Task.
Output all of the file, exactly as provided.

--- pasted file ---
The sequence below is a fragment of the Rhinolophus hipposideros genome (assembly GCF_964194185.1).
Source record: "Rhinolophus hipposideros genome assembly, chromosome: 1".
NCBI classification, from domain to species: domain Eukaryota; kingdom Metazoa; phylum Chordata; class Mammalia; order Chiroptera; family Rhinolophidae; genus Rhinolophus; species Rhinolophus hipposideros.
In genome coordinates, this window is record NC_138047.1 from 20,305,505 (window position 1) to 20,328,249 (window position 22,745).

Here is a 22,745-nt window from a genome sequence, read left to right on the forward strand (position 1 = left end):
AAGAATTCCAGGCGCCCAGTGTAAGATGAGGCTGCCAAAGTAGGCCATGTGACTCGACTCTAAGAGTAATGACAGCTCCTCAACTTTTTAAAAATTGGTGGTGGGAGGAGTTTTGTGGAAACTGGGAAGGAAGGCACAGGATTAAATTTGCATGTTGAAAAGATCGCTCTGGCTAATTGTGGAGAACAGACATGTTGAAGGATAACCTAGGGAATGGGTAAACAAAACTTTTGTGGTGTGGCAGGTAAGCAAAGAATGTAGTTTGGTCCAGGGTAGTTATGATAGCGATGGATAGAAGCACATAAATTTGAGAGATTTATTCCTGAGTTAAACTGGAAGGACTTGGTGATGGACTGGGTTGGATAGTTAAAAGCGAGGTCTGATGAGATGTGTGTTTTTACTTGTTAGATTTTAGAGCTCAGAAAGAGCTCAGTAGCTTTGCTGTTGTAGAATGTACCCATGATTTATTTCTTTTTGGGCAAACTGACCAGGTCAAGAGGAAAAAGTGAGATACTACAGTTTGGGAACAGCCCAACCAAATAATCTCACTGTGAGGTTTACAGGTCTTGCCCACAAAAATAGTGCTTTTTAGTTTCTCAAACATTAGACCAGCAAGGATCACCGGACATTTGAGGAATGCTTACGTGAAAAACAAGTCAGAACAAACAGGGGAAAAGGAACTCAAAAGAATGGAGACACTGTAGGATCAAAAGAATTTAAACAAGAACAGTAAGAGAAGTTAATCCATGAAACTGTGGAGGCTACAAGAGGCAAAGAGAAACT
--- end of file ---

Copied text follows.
The sequence below is a fragment of the Rhinolophus hipposideros genome (assembly GCF_964194185.1).
Source record: "Rhinolophus hipposideros genome assembly, chromosome: 1".
NCBI classification, from domain to species: domain Eukaryota; kingdom Metazoa; phylum Chordata; class Mammalia; order Chiroptera; family Rhinolophidae; genus Rhinolophus; species Rhinolophus hipposideros.
In genome coordinates, this window is record NC_138047.1 from 20,305,505 (window position 1) to 20,328,249 (window position 22,745).

Here is a 22,745-nt window from a genome sequence, read left to right on the forward strand (position 1 = left end):
AAGAATTCCAGGCGCCCAGTGTAAGATGAGGCTGCCAAAGTAGGCCATGTGACTCGACTCTAAGAGTAATGACAGCTCCTCAACTTTTTAAAAATTGGTGGTGGGAGGAGTTTTGTGGAAACTGGGAAGGAAGGCACAGGATTAAATTTGCATGTTGAAAAGATCGCTCTGGCTAATTGTGGAGAACAGACATGTTGAAGGATAACCTAGGGAATGGGTAAACAAAACTTTTGTGGTGTGGCAGGTAAGCAAAGAATGTAGTTTGGTCCAGGGTAGTTATGATAGCGATGGATAGAAGCACATAAATTTGAGAGATTTATTCCTGAGTTAAACTGGAAGGACTTGGTGATGGACTGGGTTGGATAGTTAAAAGCGAGGTCTGATGAGATGTGTGTTTTTACTTGTTAGATTTTAGAGCTCAGAAAGAGCTCAGTAGCTTTGCTGTTGTAGAATGTACCCATGATTTATTTCTTTTTGGGCAAACTGACCAGGTCAAGAGGAAAAAGTGAGATACTACAGTTTGGGAACAGCCCAACCAAATAATCTCACTGTGAGGTTTACAGGTCTTGCCCACAAAAATAGTGCTTTTTAGTTTCTCAAACATTAGACCAGCAAGGATCACCGGACATTTGAGGAATGCTTACGTGAAAAACAAGTCAGAACAAACAGGGGAAAAGGAACTCAAAAGAATGGAGACACTGTAGGATCAAAAGAATTTAAACAAGAACAGTAAGAGAAGTTAATCCATGAAACTGTGGAGGCTACAAGAGGCAAAGAGAAACT